A.M. Olovnikov is convinced that natural ageing is programmed. Ageing is based not on some ageing genes’ action, but a single universal vehicle - shortening of chronomeres. Each shortening is a click of biological clock, which measures the life span of an animal and duration of its ageing. Proceeding from possible chronomeres’ properties, A.M. Olovnikov suggests several theoretically feasible genetic engineering methods for protecting chronomeres or restoring them after damages. But there is a long way from theoretical “immortality“ through to its practical implementation. First of all, chronimeres should be discovered.

Sergey Komarov | Informnauka
Further information:
http://www.informnauka.ru

More articles from Life Sciences:

nachricht Microscope measures muscle weakness
16.11.2018 | Friedrich-Alexander-Universität Erlangen-Nürnberg

nachricht Good preparation is half the digestion
16.11.2018 | Max-Planck-Institut für Stoffwechselforschung

All articles from Life Sciences >>>

The most recent press releases about innovation >>>

Die letzten 5 Focus-News des innovations-reports im Überblick:

Im Focus: UNH scientists help provide first-ever views of elusive energy explosion

Researchers at the University of New Hampshire have captured a difficult-to-view singular event involving "magnetic reconnection"--the process by which sparse particles and energy around Earth collide producing a quick but mighty explosion--in the Earth's magnetotail, the magnetic environment that trails behind the planet.

Magnetic reconnection has remained a bit of a mystery to scientists. They know it exists and have documented the effects that the energy explosions can...

Im Focus: A Chip with Blood Vessels

Biochips have been developed at TU Wien (Vienna), on which tissue can be produced and examined. This allows supplying the tissue with different substances in a very controlled way.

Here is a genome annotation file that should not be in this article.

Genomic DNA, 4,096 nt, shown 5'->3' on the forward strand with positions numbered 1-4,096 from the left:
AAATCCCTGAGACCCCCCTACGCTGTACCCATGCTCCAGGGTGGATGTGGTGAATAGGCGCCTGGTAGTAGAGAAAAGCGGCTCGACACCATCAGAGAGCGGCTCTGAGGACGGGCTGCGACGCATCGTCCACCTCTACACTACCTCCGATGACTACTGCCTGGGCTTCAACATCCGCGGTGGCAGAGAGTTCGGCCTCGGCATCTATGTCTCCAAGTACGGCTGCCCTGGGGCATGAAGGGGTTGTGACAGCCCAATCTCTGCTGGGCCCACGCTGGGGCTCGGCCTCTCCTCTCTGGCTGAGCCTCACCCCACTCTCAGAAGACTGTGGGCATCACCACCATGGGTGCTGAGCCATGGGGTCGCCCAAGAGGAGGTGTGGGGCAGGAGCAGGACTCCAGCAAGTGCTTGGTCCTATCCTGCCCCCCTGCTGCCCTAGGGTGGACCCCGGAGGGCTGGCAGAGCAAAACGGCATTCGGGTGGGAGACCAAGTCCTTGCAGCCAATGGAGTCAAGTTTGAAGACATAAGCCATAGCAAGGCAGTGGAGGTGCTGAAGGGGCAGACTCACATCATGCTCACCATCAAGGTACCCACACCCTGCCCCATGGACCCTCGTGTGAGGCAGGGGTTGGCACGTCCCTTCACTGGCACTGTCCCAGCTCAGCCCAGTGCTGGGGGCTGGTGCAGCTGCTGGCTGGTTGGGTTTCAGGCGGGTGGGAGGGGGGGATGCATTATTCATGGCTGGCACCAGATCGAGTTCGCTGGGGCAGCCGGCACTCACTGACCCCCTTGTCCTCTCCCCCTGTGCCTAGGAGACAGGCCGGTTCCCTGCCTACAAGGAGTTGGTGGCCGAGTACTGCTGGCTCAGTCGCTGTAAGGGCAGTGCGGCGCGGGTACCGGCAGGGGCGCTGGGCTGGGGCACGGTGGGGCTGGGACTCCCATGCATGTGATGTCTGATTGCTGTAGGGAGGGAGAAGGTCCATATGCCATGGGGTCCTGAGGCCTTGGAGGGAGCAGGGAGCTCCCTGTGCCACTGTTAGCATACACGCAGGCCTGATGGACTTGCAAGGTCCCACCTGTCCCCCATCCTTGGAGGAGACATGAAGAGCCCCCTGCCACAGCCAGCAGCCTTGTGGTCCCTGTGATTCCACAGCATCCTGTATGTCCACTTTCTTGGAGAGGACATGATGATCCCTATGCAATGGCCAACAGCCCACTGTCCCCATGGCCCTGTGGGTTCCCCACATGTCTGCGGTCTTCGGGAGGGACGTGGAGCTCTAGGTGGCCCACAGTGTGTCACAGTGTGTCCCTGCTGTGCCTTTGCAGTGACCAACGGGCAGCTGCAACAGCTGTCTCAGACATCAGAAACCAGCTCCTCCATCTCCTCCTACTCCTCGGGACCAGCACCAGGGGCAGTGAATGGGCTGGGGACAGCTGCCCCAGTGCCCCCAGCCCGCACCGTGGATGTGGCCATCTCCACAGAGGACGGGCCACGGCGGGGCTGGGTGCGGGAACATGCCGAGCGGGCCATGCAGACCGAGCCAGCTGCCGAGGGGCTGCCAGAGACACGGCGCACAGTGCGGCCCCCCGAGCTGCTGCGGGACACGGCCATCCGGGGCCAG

Cultivating human cells in the Petri dish is not a big challenge today. Producing artificial tissue, however, permeated by fine blood vessels, is a much more...

Im Focus: A Leap Into Quantum Technology

Faster and secure data communication: This is the goal of a new joint project involving physicists from the University of Würzburg. The German Federal Ministry of Education and Research funds the project with 14.8 million euro.

In our digital world data security and secure communication are becoming more and more important. Quantum communication is a promising approach to achieve...

Im Focus: Research icebreaker Polarstern begins the Antarctic season

What does it look like below the ice shelf of the calved massive iceberg A68?

On Saturday, 10 November 2018, the research icebreaker Polarstern will leave its homeport of Bremerhaven, bound for Cape Town, South Africa.

Im Focus: Penn engineers develop ultrathin, ultralight 'nanocardboard'

When choosing materials to make something, trade-offs need to be made between a host of properties, such as thickness, stiffness and weight. Depending on the application in question, finding just the right balance is the difference between success and failure

Now, a team of Penn Engineers has demonstrated a new material they call "nanocardboard," an ultrathin equivalent of corrugated paper cardboard. A square...

All Focus news of the innovation-report >>>

Anzeige

Anzeige

VideoLinks
Industry & Economy
Event News

“3rd Conference on Laser Polishing – LaP 2018” Attracts International Experts and Users

09.11.2018 | Event News

On the brain’s ability to find the right direction

06.11.2018 | Event News

European Space Talks: Weltraumschrott – eine Gefahr für die Gesellschaft?

23.10.2018 | Event News

 
Latest News

Purdue cancer identity technology makes it easier to find a tumor's 'address'

16.11.2018 | Health and Medicine

Good preparation is half the digestion

16.11.2018 | Life Sciences

Microscope measures muscle weakness

16.11.2018 | Life Sciences

VideoLinks
Science & Research
Overview of more VideoLinks >>>